Apr 25, 2012 12:14 pm by Kip Kniskern | 4 comments
In an exclusive report from The Verge today, Tom Warren has revealed that Microsoft may be planning to unveil a new music service at E3, according to his sources. The new service, code named “Woodstock”, would replace the current but neglected Zune music service, and run under the Xbox brand. Warren reveals more on the new service:
…Insiders have revealed to us that Woodstock will be a cross-platform play, available to Windows 8, Android, iOS, and Xbox users — playable from a browser.
Previously described as “Spotify-like”, the service won’t require any browser plugins and is said to integrate deeply with Facebook, allowing friends to build group playlists and share tracks. An additional “scan and match” function, similar to iTunes Match, is also being tested as part of Woodstock to allow users to identify their existing music collection in the service. Although Microsoft will preview the service at E3 — barring any last-minute changes in its plans, of course — it is not expected to launch until later this year alongside Windows 8 and Windows Phone 8 devices.
While The Verge’s information may or may not be true, it makes a lot of sense on a number of levels. Microsoft needs to offer a music service as a benefit and driver for Windows Phone sales, you only need look at yesterday’s Apple financial reports to see how important music sales are to not only phone sales, but cloud based storage services as well. Music sales help to lock users in to a particular ecosystem, and without a competitor to iTunes, Microsoft doesn’t really stand a chance as smartphones become more “all in one” devices offering not only phone services and internet access, but high powered cameras and streaming music and video as well.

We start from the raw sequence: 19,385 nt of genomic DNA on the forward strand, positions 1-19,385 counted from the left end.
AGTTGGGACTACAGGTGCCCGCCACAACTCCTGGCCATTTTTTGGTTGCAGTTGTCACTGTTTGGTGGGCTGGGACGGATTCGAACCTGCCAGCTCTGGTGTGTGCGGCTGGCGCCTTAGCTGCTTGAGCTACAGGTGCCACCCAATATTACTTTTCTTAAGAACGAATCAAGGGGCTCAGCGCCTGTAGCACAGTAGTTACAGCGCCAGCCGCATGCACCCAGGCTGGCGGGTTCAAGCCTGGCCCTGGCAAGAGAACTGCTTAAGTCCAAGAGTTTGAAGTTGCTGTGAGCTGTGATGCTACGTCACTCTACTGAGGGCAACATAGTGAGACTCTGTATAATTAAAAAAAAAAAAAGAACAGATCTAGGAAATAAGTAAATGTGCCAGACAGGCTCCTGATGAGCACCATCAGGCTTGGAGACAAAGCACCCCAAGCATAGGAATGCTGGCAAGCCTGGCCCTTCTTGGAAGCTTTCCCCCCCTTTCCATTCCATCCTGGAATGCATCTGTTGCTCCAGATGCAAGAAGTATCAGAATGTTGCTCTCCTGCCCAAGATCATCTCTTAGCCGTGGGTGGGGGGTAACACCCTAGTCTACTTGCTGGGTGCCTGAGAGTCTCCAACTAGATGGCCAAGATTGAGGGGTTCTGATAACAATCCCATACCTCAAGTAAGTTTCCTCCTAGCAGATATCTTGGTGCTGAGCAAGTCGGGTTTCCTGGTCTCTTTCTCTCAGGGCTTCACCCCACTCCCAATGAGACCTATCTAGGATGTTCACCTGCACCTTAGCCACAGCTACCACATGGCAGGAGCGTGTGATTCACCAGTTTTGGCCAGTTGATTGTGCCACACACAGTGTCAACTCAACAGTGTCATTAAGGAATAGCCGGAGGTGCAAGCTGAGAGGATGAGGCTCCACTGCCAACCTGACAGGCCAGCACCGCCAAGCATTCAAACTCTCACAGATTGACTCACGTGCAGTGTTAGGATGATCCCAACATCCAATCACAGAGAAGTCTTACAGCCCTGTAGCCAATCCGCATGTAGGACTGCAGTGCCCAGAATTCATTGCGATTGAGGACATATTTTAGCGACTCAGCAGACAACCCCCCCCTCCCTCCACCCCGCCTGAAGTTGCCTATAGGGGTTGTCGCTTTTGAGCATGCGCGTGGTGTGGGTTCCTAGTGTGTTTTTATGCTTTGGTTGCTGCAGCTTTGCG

The new service, if The Verge is right, also will continue to solidify Microsoft’s relationship with Facebook, which neither Apple or especially Google now enjoy. While Microsoft has tried and failed on a number of occasions before to build a music and video service capable of competing with iTunes and/or YouTube, a partnership with Facebook could help to pave the way for more widespread adoption of a new service.
And then there’s Xbox. Microsoft has already said that there won’t be new hardware announcements at E3 this year, but judging by last week’s earnings report, sales of Xbox have begun to slip (as have all gaming consoles, without any new hardware to fire up the industry). Microsoft needs to make a big splash at E3 to build momentum for a holiday season launch of Windows 8 and Windows Phone 8, and a beefed up Xbox content lineup including a risen from the Zune ashes music services would help to do just that.
One wildcard in the scenario is Nokia, which has a popular music service across many regions of the world, although not currently running in the US. What will happen to Nokia Music once Windows Phone 8 arrives? Will it compete with or complement “Woodstock”?
We’ll be anxiously awaiting the announcements in early June, which should be a momentous week, with Windows 8 Release Preview and E3 happening almost at the same time. What do you think, are we about to see one more Microsoft music service? And will it succeed, or like many tries before it, is it doomed to fail?